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Twenty-Six Years Later, Details of Planned Rightist Coup Emerge

January 5, 1991

ROME (AP) _ More than a quarter century after the fact, Italians are learning about the details of a planned rightist coup masterminded by the head of the country’s paramilitary police force.

According to previously classified documents published Friday in Italian newspapers, the 1964 plot envisioned the arrest of hundreds of leftist politicians, the seizure of Communist Party headquarters and the takeover of leftist newspaper offices.

According to the newsmagazine L’Espresso, which released excerpts of an article to be published today, American officials were informed in advance of the planned coup. But the magazine did not suggest there was any U.S. involvement.

L’Espresso said a telegram advising Americans of the plot was sent to the commander of a U.S. military base in Verona and to the Defense and State Departments in Washington. It did not say who sent the telegram.

The planned coup was plotted by Gen. Giovanni De Lorenzo, chief of the Carabinieri police, with the aim of blocking Italy’s move to a center-left style of government, according to the reports.

In 1964 the government was headed by a Christian Democratic premier, Aldo Moro, who brought the Socialists into his four-party coalition.

The documents do not make clear why De Lorenzo never went through with the coup, but newspaper reports suggested it was called off at the last moment because he was satisfied the government would not accept certain Socialist proposals.

The plot was codenamed ″Piano Solo″ or ″Plan Alone,″ referring to De Lorenzo’s affirmation that the coup could be carried out by Carabinieri officers alone without involving other forces.

Before serving as chief of the Carabinieri, De Lorenzo was head of a military branch of the secret services. He died more than 10 years ago.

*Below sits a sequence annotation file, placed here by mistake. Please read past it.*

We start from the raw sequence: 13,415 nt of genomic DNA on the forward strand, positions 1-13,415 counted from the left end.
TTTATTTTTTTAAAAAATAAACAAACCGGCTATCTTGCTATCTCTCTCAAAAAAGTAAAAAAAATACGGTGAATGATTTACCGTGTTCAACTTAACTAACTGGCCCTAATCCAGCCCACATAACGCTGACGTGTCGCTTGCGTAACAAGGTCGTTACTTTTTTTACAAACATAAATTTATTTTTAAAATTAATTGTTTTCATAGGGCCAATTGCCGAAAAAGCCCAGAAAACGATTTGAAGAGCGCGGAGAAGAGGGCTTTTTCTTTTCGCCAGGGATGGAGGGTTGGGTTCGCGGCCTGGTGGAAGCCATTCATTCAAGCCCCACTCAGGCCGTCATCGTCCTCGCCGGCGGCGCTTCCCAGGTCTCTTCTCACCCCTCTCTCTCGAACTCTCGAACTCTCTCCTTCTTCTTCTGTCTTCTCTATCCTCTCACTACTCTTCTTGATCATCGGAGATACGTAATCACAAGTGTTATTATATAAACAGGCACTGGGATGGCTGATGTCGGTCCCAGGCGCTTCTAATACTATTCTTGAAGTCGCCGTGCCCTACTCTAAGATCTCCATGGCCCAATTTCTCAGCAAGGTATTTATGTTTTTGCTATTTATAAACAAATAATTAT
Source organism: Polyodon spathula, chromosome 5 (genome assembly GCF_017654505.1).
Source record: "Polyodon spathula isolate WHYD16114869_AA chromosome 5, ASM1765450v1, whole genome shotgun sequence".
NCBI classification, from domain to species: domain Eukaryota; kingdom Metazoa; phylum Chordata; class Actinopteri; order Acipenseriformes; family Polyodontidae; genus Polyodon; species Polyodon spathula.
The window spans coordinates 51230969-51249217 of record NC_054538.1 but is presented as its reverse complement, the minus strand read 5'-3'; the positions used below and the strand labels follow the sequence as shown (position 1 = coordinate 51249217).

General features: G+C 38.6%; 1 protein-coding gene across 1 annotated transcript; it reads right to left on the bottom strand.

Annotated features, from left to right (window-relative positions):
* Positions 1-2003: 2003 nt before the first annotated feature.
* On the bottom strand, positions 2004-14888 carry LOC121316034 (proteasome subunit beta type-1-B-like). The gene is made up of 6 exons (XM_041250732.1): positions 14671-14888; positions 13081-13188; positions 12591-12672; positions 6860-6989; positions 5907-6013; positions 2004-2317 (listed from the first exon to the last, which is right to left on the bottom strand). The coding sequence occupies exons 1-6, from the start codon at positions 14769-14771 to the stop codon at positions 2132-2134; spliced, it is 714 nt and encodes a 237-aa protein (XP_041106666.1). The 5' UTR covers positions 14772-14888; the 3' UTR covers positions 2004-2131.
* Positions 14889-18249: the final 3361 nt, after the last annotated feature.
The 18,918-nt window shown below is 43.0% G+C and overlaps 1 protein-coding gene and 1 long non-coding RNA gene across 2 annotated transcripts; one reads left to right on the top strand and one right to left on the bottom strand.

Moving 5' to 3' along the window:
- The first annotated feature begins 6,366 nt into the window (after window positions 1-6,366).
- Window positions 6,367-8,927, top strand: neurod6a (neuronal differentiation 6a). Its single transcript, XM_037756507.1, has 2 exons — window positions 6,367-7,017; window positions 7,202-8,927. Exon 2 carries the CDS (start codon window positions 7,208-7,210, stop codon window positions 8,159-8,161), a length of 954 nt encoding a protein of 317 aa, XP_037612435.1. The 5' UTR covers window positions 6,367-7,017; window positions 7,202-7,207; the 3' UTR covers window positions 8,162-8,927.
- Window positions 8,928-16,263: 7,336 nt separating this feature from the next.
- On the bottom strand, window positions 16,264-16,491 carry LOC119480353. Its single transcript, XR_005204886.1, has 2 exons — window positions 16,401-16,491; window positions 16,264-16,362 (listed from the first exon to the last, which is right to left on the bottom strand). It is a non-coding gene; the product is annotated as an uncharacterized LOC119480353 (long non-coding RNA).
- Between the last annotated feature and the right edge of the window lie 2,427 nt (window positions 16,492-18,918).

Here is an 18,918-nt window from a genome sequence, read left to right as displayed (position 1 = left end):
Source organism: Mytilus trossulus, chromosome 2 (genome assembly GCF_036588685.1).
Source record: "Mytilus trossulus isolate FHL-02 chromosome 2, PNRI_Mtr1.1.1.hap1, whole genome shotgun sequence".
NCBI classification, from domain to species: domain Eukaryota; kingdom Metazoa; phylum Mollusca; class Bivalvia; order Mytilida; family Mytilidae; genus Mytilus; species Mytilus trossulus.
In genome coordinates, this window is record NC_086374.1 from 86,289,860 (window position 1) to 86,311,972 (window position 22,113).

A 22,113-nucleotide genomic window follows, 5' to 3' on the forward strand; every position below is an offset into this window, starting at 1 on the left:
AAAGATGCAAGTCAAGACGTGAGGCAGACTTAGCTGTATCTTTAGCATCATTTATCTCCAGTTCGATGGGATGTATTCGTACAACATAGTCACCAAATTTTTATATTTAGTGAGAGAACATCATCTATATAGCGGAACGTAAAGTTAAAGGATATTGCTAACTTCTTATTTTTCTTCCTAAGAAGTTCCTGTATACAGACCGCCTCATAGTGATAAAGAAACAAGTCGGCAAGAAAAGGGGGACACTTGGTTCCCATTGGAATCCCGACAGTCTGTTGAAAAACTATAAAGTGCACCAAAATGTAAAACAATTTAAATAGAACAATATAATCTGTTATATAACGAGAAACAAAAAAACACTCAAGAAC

Piano Solo was the subject of an official investigation in 1967, but details were never made public. All documents were classified as secret by the government since the case involved national security.

Premier Giulio Andreotti recently decided to waive the secrecy act for Piano Solo and provide all the documents to parliamentary investigative committees.

He acted after numerous politicians questioned whether there might be a link between the coup plotters and Operation Gladio, a secret Italian guerrilla network formed during the Cold War to counter any Warsaw Pact invasion.

The government has defended the legitimacy of Gladio, but leftist politicians have charged the operation may have been involved with right-wing extremism. So far, no evidence has emerged showing a direct link between ″Gladio″ and ″Piano Solo.″

According to the documents published in newspapers, Piano Solo called for 20,000 Carabinieri policemen to be deployed at strategic sites across the country, mainly in Rome, Milan and Naples.

About 5,000 men were to have moved into the capital, occupying Communist Party headquarters and offices of the state-run RAI television and radio network. Plans also called for them to seize the offices of the Communist Party newspaper L’Unita and the leftist daily Paese Sera.

In addition, 731 leading leftist politicians were to have been rounded up and detained at a military base on the island of Sardinia. The list of their names was not among the documents made public.

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